If you find a certain air of geeky awkwardness appealing, then you might like this first try at a media player from a company not famous for its hardware design.
Microsoft's much-publicized Zune media player has just hit the market. After a few hours of playing with it, I'm impressed -- less impressed with the hardware; more impressed with the software.
Physically, the Zune lacks the iPod's jewelry-like qualities: no slick chrome back, no incredibly cool touch-sensitive scrollwheel, slightly bigger, much boxier. While the Zune imitates the iPod's stark, featureless, how-do-I-use-this-thing design, that only works once. When you see it again in the Zune it's not even flattery, it's just imitation. I got the white Zune (it also comes in black and brown) with a white case that seems to be covered by a layer of frosty polyethylene. It doesn't fingerprint as badly as the iPod, but it does make the Zune look like an iPod in a Tupperware container.
The Zune has a central control wheel, just like the iPod, but it's smaller -- and it's not really a wheel. It's just five switches (left and right, top and bottom, and center) under a plain, unmarked black plastic disk that practically screams "cheap" -- it looks like it will have a chip out of the edge in four or five months. And those five switches don't quite do what you'd expect them to. There are two additional buttons to the right and left of the wheel that do most of the heavy lifting.
In fact, the Zune's operating interface feels more complicated than the iPod's. I'm clicking "Up" to get back to higher-level menus when I should be clicking "Back." I'm holding buttons down when I should just be clicking. In particular, the Zune misses the easy list-scrolling functionality provided by something like the iPod's scrollwheel or the BlackBerry's clickwheel.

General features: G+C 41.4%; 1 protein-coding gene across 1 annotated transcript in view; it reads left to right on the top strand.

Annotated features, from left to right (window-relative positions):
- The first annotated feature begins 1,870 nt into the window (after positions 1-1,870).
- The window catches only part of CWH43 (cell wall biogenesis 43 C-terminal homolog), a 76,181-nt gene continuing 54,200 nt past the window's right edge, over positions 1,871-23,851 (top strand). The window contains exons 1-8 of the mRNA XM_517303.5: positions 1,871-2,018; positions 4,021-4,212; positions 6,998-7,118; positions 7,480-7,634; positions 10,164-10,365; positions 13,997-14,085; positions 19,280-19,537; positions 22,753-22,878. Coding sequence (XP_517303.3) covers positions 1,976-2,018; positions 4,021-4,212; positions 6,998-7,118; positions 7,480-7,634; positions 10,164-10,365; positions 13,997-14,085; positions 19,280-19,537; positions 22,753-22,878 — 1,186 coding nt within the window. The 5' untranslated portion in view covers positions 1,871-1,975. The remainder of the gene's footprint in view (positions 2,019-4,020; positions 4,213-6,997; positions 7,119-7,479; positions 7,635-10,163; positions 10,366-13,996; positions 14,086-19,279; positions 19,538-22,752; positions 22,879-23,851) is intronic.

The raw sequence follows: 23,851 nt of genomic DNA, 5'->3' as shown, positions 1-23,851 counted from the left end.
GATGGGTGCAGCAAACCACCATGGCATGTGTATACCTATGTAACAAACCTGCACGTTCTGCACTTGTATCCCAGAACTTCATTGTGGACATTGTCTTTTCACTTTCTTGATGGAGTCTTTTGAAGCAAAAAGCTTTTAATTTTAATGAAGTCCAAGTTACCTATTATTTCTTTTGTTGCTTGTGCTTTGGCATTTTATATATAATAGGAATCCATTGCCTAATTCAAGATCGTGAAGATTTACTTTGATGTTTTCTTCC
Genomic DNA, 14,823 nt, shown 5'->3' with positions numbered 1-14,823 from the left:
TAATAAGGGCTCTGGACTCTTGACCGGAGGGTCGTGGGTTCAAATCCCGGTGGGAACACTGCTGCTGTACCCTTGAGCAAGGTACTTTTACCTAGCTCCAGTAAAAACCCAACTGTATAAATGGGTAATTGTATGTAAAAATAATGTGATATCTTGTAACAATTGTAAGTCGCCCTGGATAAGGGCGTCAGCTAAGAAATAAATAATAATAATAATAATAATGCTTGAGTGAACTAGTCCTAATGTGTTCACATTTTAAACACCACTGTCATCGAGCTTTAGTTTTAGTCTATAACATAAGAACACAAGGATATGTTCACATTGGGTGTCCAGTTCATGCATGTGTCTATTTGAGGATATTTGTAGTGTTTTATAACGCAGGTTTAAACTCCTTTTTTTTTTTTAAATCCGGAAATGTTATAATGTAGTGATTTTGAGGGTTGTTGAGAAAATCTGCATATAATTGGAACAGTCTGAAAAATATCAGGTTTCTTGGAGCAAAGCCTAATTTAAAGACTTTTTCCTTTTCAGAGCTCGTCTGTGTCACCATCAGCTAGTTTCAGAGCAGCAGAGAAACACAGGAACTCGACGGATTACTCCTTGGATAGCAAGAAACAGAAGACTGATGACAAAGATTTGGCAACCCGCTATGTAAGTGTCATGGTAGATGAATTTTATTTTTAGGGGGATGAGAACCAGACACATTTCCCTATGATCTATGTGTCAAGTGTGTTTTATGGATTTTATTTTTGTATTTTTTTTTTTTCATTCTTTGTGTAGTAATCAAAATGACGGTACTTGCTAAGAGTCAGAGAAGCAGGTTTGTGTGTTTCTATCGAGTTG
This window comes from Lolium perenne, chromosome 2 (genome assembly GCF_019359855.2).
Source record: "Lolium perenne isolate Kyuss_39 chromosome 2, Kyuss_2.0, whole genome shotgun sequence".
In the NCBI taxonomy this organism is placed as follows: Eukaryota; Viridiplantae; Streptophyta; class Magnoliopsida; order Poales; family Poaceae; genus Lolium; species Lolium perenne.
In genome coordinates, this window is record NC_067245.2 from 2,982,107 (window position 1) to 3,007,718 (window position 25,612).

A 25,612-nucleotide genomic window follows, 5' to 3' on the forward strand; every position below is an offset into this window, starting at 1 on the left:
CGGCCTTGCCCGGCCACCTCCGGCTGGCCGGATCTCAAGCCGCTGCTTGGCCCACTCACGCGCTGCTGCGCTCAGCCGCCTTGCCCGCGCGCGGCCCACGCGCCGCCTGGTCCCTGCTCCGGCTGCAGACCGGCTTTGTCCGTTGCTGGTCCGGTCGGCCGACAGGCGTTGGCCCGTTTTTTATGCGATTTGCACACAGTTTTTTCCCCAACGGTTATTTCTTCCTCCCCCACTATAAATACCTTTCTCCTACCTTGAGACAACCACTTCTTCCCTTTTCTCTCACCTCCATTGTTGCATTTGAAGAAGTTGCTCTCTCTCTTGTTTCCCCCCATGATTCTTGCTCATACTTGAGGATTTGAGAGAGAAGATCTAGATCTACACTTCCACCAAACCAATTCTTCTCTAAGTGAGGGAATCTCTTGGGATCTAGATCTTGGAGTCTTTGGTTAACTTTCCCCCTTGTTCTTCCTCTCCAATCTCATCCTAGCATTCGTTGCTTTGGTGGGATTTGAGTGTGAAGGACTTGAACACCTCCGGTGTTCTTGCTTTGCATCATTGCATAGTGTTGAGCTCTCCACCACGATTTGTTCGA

On the other hand, the screen is big -- twice as large as a standard iPod -- and bright and beautiful. It obviously gave the Microsoft designers plenty of inspiration to reach into the eye-candy bag and sprinkle it on everything the Zune does.
Zune Has The Basics Covered
In fact, once you shift focus from the hardware to the software, the Zune stops looking like a complete iPod knock-off. It does some things the iPod doesn't do -- yet. Like the FM radio: I was pleasantly surprised to realize just how nice that is to have. And the ability to beam songs and images between Zunes: That might be nice someday, when a sufficient number of other people have a Zune, too. If they ever do.
The Zune definitely has the basics covered. It plays music. It plays a lot of music. I haven't used it long enough to run down the battery, and I'm dubious of the 14 hours of play time Microsoft claims in the specs -- it might be more like eight or 10. But that's a lot.
It holds a lot of music, too. The specs don't mention exactly how big the hard drive is, but it had 27.7 GB available when I took it out of the box (it comes with some sample music, pictures, and videos already installed). I loaded it up with more than 1,600 MP3 files ripped from 130 albums, almost 8 GB worth, according to the Properties inspector on my PC. All that content filled an additional 6.09 GB of disk space on the Zune, so there must be some serious compression going on in the Zune application that loads the portable device.
The music it plays sounds good. Sound quality in a portable player is pretty subjective, and very dependent on external factors like the quality of the headphones or earbuds you're using, but at least the Zune delivers quality to the output jack. The FM is clean and static-free. Zune video looks good, too -- it's bright and detailed, even given that you're looking at a screen that's 2.5 inches by 1.75 inches. Photos look good, as well. (Album covers, on the other hand, look terrible, probably because they're very small, heavily compressed files.) Both audio and video play smoothly, without stutters or frozen moments. It's possible to force the audio to skip by turning the wireless on and off while you're playing music, but you have to force it: if you behave, the playback will.
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